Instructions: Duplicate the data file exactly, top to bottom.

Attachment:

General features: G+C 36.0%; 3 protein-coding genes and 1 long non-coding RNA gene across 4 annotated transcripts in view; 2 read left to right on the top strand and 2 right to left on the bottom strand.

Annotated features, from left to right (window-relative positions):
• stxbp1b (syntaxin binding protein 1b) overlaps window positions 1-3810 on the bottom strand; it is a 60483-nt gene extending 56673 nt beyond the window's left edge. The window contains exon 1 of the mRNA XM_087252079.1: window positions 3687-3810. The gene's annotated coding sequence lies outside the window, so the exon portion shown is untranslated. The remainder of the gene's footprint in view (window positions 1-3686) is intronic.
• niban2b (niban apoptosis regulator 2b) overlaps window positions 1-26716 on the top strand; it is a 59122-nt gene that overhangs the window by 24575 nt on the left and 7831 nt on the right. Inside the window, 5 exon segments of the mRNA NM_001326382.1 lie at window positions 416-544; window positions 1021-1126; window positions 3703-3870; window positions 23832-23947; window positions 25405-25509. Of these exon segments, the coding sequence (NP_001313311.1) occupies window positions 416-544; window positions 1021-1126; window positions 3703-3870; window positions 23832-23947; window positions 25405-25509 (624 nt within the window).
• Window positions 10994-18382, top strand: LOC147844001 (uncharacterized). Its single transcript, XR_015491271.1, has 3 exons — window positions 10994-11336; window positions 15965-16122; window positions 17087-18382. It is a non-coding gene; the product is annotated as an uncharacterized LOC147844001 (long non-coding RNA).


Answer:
General features: G+C 36.0%; 3 protein-coding genes and 1 long non-coding RNA gene across 4 annotated transcripts in view; 2 read left to right on the top strand and 2 right to left on the bottom strand.

Annotated features, from left to right (window-relative positions):
• stxbp1b (syntaxin binding protein 1b) overlaps window positions 1-3810 on the bottom strand; it is a 60483-nt gene extending 56673 nt beyond the window's left edge. The window contains exon 1 of the mRNA XM_087252079.1: window positions 3687-3810. The gene's annotated coding sequence lies outside the window, so the exon portion shown is untranslated. The remainder of the gene's footprint in view (window positions 1-3686) is intronic.
• niban2b (niban apoptosis regulator 2b) overlaps window positions 1-26716 on the top strand; it is a 59122-nt gene that overhangs the window by 24575 nt on the left and 7831 nt on the right. Inside the window, 5 exon segments of the mRNA NM_001326382.1 lie at window positions 416-544; window positions 1021-1126; window positions 3703-3870; window positions 23832-23947; window positions 25405-25509. Of these exon segments, the coding sequence (NP_001313311.1) occupies window positions 416-544; window positions 1021-1126; window positions 3703-3870; window positions 23832-23947; window positions 25405-25509 (624 nt within the window).
• Window positions 10994-18382, top strand: LOC147844001 (uncharacterized). Its single transcript, XR_015491271.1, has 3 exons — window positions 10994-11336; window positions 15965-16122; window positions 17087-18382. It is a non-coding gene; the product is annotated as an uncharacterized LOC147844001 (long non-coding RNA).